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Movie Review

This run-of-the-mill crime caper distinguishes itself only by the amount of time it devotes to bare skin and the sensual thrill of thievery.

Jack is a footloose grifter who finds himself on the Hawaiian island of Oahu looking for odd jobs and scoping out the place for his next con. There, he hooks up with Nancy, a similarly minded opportunist who has wormed her way into the good graces of a local contractor (Ray Ritchie) by giving herself to him as a mistress. Naturally, Jack and Nancy quickly hatch a plan to take the guy for $200 grand.

Meanwhile, a crooked judge named Walter hires Jack as a handyman (it's not until the movie's final moments that you learn what his angle really is). And Bob Jr., one of Ray's henchmen, gets tangled up in Nancy's widening web of titillation. While audiences try to figure out who's got who on which strings, Jack and Nancy hop in the sack (usually someone else's) and scavenge for little bounces while they wait for the big one.


Positive Elements

Even Walter's altruistic bent for protecting Oahu's natural beauty proves suspect, so there's next to nothing specifically positive about The Big Bounce. Unless, that is, you count the various handyman repairs Jack performs for Walter.

Spiritual Content

"You've got to put your faith in people, not God," Jack urges Nancy. "He's just an imaginary friend for grownups." (It's the second time audiences hear that line. Jack's just repeating what Walter told him the day before.) Nancy utters a decidedly unspiritual "Thank you Jesus" on one occasion. A tough threatens Jack that they're going to soon have a "come-to-Jesus talk."

Sexual Content

Nancy seems to have learned a long time ago that all she has to do to make men do what she wants is throw around her sex appeal. She's seen sunbathing nude (on her stomach), and rarely wears more than what's legally required in Hawaii—not exactly a high standard of modesty. When she and Jack have sex, she's naked again, seen from the rear). Throughout the movie, other women appear clad in bikinis, towels and slinky apparel. Bending over in a tight, short skirt, Nancy flashes her underwear for the camera (later, she removes it from under the skirt to entice Jack).

While on a "date" with Jack, Nancy takes off her clothes and runs across the beach and into the surf. Jack follows suit (unlike her, he's only seen from the waist up). Later, still naked, they break into a house (the woman living there drives them away with a shotgun, instructing them to "get a room and a rubber"). On another occasion, after sneaking into another house, Jack and Nancy witness a police officer getting out of the shower with his gay lover (no nudity is shown).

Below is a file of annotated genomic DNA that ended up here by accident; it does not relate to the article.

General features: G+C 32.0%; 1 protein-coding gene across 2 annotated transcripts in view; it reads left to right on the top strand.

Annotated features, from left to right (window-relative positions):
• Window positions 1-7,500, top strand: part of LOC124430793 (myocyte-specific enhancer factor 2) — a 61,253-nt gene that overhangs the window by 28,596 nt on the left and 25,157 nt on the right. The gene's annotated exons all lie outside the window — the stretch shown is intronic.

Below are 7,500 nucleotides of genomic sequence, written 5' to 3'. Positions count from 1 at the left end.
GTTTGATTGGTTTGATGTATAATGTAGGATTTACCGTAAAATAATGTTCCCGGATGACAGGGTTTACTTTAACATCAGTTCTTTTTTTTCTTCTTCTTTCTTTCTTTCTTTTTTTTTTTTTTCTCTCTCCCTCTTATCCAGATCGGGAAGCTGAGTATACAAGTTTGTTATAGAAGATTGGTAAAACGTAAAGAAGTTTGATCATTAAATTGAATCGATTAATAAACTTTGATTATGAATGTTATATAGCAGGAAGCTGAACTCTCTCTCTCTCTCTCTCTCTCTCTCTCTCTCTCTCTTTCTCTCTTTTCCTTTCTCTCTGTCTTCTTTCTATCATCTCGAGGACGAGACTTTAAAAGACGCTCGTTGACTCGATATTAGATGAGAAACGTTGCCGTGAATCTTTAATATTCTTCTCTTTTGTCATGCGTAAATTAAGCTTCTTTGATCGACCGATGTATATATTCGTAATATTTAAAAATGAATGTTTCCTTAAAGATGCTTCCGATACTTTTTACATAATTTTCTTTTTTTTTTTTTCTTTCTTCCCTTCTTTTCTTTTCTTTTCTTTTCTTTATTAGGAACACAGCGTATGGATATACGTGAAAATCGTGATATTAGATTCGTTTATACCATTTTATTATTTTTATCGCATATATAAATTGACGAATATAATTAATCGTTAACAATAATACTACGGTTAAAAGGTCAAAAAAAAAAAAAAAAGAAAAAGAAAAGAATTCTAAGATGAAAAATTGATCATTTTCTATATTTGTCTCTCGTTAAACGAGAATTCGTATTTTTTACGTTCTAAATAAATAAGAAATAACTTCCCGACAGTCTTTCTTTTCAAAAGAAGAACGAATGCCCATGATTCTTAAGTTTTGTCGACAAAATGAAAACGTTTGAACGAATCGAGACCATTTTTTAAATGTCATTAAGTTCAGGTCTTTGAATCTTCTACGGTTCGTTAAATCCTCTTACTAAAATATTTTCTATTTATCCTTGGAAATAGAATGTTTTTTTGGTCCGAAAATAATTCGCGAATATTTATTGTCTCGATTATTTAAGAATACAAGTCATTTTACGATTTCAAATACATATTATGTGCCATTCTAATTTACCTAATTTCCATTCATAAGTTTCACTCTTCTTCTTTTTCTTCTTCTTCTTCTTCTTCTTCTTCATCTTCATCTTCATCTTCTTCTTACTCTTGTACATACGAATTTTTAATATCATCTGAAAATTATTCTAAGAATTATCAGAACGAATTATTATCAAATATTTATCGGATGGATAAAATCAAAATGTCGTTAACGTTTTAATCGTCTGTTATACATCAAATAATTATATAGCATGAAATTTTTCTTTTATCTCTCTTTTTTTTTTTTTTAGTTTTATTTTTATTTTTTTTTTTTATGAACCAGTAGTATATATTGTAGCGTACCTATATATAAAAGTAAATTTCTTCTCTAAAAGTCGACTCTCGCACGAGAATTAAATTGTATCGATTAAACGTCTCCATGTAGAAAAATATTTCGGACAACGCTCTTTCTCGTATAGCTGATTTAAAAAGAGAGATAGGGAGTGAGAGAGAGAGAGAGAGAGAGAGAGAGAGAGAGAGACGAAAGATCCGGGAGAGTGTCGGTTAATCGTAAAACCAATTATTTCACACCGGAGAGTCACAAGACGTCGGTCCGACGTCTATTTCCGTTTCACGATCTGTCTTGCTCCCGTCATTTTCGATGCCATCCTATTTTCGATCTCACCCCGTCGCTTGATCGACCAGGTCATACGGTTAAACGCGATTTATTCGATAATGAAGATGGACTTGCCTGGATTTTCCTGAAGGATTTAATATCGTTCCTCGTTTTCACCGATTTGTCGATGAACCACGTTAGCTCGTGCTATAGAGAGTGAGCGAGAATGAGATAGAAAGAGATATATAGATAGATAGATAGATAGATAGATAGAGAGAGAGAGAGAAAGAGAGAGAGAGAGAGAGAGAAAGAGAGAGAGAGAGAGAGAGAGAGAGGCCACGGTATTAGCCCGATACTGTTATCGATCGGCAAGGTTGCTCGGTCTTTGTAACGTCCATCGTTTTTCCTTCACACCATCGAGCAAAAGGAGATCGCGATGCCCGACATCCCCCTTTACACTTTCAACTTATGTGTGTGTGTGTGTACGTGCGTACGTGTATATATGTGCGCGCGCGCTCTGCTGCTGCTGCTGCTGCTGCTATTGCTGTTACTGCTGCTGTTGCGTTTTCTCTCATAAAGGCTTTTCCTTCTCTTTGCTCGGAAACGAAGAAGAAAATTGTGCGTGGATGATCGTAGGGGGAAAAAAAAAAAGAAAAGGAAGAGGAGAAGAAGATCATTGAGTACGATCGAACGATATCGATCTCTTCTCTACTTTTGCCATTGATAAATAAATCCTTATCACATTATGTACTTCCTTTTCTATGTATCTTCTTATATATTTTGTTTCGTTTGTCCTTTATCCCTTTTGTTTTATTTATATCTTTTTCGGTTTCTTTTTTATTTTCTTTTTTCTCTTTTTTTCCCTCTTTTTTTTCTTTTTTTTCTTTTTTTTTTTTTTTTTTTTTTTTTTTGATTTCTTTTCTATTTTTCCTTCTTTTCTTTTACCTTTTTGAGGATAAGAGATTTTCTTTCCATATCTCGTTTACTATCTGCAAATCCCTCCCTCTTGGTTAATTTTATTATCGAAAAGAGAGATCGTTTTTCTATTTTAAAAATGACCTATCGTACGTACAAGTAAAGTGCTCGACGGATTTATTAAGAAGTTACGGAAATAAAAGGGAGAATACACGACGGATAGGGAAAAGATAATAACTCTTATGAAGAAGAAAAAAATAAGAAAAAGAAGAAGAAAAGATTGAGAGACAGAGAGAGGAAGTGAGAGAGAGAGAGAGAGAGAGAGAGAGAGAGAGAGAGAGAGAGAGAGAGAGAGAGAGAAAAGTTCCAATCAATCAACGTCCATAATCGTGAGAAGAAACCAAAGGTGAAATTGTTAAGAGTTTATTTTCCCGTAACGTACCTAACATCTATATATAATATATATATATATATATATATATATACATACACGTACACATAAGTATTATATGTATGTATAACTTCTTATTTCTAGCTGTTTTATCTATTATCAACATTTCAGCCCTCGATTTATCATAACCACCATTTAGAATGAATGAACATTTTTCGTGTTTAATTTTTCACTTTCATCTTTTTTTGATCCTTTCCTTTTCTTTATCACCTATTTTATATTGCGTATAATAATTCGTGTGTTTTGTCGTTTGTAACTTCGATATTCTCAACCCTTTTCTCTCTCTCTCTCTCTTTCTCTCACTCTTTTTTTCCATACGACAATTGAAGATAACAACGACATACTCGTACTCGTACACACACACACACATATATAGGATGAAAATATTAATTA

Since Nancy is "with" Bob Jr. and Jack at the same time, it's inevitable that at least one scene find her juggling the two men at the same time. Downstairs, she plays around with Bob; upstairs she suggestively ties Jack's hands to the headboard. When Bob's wife finds out about his dalliances, Nancy jokes about inviting her to join them.

Violent Content

Gunplay includes a shot to the head (the man staggers off, nonetheless) and a thwarted assault by a shotgun-wielding thug. Jack slugs a man in the face with a baseball bat. A woman poisons her husband. Jack and Bob Jr. get into a fistfight which ends with Bob's nose gushing blood. A man rams Jack and Walter's SUV with his truck, after which Jack punches out the offender. A man tumbles down a flight of stairs. A dead body is dumped into the ocean.

Crude or Profane Language

One f-word and about 15 s-words. A crude slang term is used for sexual anatomy. Jesus' name is manhandled three times; God's nearly 10. Add in milder profanities and the total approaches 60.

Drug and Alcohol Content

Beer and hard liquor are just par for the course for these nonchalant criminals. Everyone drinks. One woman gets drunk. Walter smokes a pipe.

Other Negative Elements

A "bounce," as defined in this movie, is the adrenaline rush one gets when committing a crime such as breaking and entering, or grand theft auto. Jack and Nancy live on that feeling, and spend most of the movie pursuing it. They steal a car and take it for a joyride (as an act of sexual foreplay), break into numerous people's houses, and steal sundry items such as wallets and cell phones just for the kick of it. The pair also enjoy sneaking around and peeping in on people in their houses.

A harsh racial slur is directed at Jack. Jack and Nancy both make obscene gestures.


The cast has promise, but the script needs more than just a little work. By the time the "big twist" comes at the end, you won't much care who makes off with the money. Despite the fact that it's based on a book by celebrated novelist Elmore Leonard (the first film version was released in 1969), the point of The Big Bounce, ultimately, isn't character development, plot points, social commentary or even mystery and intrigue. It's merely to make crime look cool. Jack and Nancy are in love with the thrill anything illicit gives them and the filmmakers seem bent on sharing the wealth.

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